Mexican state rejects abortion on demand proposals, while another adopts pro-life legislation

An attempt to allow abortion on demand for any reason up to the 12 weeks has been rejected in the Mexican state of Guanajuato.

In a virtual session held yesterday, the United Commission of Justice and Public Health voted by 6 votes to 3  to dismiss the proposed legislation put forward by the Morena and the Revolution Democratic Party (PRD).

Of the 10 members of the Commission, two PRD representatives and one Green Party legislator voted in favour of the proposals. All six votes to dismiss any change in law came from the National Action Party (PAN). The tenth representative, Javier Hernández was not present.

Explaining why she voted against the proposals, PAN representative Laura Cristina Márquez Alcalá said, “It is a matter of defending the human rights of women and the human rights of an unborn person.”

Pictures of vandalism by pro-abortion activists have emerged since the proposals were dismissed.

Pro-life campaigners have further cause to celebrate in Mexico, as this news comes after the Mexican state legislature of Nuevo Leon passed an education reform bill to foster a “respect for life from conception to natural death” in students just last week.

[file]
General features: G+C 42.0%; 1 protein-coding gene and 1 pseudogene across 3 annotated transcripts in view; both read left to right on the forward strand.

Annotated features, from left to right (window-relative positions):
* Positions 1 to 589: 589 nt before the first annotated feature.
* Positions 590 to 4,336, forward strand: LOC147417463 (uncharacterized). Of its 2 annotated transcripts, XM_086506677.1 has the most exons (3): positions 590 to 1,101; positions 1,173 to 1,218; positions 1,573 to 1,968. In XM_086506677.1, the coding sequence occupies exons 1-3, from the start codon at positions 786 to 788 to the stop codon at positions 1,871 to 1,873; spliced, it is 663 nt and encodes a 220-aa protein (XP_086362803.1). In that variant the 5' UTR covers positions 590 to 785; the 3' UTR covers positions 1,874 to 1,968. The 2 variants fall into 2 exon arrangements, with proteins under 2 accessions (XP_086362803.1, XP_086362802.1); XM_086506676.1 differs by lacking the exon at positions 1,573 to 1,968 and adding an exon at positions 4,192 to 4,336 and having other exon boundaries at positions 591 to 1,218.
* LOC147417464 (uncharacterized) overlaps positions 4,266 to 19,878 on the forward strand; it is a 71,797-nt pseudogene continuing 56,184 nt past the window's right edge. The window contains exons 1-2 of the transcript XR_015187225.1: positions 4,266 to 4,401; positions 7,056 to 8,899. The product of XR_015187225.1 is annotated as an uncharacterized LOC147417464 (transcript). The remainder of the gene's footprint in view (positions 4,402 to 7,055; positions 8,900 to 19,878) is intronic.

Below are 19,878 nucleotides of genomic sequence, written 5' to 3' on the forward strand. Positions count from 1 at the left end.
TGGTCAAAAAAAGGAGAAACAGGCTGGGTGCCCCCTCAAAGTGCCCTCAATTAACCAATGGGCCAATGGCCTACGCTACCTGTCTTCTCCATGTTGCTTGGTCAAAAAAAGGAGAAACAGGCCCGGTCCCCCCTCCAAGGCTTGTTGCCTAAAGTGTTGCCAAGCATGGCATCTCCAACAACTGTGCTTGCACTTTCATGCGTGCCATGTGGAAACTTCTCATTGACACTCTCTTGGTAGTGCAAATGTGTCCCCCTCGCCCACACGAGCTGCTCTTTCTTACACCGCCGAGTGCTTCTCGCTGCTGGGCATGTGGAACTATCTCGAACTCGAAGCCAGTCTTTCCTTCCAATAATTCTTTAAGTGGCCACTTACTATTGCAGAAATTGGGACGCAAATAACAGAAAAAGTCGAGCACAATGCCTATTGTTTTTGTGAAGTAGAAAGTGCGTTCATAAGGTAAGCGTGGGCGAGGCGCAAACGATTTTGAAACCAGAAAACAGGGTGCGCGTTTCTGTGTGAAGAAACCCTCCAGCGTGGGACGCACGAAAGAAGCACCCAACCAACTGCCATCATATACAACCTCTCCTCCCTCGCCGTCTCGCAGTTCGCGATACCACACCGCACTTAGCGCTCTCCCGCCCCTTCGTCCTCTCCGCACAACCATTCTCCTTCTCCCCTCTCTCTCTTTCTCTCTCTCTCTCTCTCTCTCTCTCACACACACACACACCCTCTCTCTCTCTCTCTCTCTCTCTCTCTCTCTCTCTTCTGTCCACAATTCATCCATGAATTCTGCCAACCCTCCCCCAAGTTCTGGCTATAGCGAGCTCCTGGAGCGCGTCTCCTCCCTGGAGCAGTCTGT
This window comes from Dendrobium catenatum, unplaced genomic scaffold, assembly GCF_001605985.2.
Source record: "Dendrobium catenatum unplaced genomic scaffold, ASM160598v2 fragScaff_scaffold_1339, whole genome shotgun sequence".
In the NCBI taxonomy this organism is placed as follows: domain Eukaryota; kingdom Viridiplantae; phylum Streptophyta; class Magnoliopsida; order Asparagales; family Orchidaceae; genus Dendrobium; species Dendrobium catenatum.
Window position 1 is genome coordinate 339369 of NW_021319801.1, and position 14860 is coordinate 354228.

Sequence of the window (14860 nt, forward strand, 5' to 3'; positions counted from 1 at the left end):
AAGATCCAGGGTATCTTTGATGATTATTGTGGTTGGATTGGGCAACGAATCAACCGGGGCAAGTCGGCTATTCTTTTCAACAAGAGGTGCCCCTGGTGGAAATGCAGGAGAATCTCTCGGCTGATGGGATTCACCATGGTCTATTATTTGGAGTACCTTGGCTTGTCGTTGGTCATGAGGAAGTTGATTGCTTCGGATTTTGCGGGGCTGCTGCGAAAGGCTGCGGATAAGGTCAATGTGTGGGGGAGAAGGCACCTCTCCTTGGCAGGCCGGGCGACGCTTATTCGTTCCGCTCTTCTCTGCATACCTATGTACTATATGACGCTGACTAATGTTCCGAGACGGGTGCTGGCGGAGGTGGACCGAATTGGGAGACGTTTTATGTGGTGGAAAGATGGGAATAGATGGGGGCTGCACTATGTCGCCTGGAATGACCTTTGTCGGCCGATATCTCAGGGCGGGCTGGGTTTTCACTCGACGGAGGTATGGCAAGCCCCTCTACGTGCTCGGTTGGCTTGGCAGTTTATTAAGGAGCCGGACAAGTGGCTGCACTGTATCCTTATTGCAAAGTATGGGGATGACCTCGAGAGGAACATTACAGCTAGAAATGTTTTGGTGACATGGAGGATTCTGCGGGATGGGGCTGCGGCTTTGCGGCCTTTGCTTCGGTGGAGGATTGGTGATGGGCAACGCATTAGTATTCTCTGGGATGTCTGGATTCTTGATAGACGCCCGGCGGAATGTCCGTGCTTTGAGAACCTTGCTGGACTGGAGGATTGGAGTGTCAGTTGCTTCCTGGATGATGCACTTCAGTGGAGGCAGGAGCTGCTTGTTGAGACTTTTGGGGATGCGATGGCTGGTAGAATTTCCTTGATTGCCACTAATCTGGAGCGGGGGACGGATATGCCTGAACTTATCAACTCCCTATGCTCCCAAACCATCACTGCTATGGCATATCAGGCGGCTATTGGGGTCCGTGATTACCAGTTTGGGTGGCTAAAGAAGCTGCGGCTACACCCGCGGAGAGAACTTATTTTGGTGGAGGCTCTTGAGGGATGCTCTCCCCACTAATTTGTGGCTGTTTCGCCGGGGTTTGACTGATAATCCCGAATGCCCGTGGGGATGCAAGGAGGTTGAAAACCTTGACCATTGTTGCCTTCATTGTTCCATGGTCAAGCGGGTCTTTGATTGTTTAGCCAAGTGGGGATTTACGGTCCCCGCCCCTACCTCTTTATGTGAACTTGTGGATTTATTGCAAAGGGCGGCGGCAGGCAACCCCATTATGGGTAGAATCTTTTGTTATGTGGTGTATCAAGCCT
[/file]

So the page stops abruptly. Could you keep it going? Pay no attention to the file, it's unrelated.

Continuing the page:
The law reflects the state’s constitution, which affirms that “the state recognizes, protects and defends the right to life that every human being has. From the moment of conception that life comes under the protection of the Law and is considered as having been born with regards to all corresponding legal effects until its natural death.”

The new bill also includes provisions to help prevent disability-selective abortions as it calls for the “inclusion, through the development of special training, programs for the employment of people with some kind of disability.”

The director of the pro-life group ConParticipación, Marcial Padilla, said: “The initiative to recognize the right to life in education will help young people, adolescents and children learn to appreciate human life.”

The pro-life leader said he is hopeful the reform bill will “help reduce suicide rates, reduce addictions and will also help young people understand that abortion is not an option. ”

Above all, students “will be able to know that abortion is always an attack on human life,” he added.

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